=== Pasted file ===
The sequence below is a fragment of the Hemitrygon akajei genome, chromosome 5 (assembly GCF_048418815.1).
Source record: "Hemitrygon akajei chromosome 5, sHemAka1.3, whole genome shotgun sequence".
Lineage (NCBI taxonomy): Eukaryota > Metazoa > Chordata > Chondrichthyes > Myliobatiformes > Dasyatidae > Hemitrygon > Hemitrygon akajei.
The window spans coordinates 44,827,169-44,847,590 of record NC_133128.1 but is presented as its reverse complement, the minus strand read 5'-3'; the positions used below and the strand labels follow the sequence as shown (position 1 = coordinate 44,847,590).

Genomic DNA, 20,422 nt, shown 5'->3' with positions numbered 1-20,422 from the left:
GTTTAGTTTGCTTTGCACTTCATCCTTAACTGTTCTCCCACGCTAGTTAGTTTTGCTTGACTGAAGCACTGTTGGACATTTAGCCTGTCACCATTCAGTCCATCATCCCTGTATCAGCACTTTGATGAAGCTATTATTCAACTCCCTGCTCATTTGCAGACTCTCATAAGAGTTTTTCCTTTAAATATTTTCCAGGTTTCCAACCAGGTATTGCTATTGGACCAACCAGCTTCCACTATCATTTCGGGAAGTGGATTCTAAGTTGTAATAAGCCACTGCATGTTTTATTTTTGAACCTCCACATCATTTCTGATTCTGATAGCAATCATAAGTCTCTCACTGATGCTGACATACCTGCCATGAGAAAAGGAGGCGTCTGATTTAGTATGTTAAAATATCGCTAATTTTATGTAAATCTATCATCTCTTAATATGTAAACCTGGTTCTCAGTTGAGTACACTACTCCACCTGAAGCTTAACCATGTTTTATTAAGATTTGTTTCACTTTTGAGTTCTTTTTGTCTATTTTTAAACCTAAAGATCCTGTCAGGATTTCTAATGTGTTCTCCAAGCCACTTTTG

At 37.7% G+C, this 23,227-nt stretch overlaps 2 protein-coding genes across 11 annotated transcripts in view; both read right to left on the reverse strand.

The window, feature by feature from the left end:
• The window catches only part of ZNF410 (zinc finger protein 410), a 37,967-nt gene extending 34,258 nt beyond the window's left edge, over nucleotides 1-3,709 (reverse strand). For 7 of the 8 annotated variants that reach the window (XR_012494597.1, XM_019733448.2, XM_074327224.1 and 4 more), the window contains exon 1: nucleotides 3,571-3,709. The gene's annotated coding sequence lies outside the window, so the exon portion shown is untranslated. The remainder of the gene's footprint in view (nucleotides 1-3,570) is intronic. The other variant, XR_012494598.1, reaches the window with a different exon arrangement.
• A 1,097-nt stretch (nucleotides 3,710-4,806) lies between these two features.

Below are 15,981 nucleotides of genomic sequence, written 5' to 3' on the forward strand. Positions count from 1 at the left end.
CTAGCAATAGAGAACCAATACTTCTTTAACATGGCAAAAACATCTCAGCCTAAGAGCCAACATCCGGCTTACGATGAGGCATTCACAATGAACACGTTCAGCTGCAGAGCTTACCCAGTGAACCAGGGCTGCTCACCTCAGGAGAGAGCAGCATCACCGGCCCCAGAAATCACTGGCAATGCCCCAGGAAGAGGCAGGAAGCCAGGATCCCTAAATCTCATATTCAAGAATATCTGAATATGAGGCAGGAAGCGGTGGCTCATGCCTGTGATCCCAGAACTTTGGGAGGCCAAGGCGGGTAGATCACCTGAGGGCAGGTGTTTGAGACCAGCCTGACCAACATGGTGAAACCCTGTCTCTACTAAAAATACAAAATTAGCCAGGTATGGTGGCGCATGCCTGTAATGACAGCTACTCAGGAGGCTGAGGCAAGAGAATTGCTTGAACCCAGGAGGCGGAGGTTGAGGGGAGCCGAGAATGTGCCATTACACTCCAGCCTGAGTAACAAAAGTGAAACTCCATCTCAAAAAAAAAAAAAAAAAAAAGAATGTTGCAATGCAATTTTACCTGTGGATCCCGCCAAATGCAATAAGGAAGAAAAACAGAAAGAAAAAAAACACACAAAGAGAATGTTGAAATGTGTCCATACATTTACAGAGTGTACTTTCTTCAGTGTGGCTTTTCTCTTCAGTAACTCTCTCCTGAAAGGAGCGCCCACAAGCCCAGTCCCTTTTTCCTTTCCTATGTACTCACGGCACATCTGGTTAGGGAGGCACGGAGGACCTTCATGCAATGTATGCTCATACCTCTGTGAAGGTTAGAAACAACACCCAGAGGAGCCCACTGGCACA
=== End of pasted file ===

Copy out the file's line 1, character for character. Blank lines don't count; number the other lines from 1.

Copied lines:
The sequence below is a fragment of the Hemitrygon akajei genome, chromosome 5 (assembly GCF_048418815.1).